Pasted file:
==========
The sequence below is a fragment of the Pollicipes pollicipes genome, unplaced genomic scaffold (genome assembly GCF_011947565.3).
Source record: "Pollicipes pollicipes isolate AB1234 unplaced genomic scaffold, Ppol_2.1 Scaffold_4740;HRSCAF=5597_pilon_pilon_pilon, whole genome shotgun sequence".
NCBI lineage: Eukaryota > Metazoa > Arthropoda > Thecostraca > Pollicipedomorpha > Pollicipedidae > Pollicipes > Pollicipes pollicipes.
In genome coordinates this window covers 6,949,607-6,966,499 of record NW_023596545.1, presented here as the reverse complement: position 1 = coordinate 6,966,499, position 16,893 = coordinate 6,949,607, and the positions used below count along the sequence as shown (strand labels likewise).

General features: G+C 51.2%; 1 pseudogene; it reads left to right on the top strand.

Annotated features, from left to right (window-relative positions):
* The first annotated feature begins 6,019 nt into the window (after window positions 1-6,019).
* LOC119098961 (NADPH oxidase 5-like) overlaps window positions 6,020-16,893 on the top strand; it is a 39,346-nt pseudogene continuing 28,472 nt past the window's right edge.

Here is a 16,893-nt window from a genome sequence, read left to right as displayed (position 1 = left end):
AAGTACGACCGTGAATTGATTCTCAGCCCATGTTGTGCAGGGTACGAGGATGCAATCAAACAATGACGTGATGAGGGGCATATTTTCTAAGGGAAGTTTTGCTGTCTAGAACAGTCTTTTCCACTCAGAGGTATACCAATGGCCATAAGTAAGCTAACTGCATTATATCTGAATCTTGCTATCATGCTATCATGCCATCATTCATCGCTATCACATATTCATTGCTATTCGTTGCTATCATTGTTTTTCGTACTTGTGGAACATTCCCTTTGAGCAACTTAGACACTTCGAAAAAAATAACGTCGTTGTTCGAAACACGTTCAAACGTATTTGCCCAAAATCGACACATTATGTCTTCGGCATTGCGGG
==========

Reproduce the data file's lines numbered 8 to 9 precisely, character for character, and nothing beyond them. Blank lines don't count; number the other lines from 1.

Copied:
* LOC119098961 (NADPH oxidase 5-like) overlaps window positions 6,020-16,893 on the top strand; it is a 39,346-nt pseudogene continuing 28,472 nt past the window's right edge.

Here is a 16,893-nt window from a genome sequence, read left to right as displayed (position 1 = left end):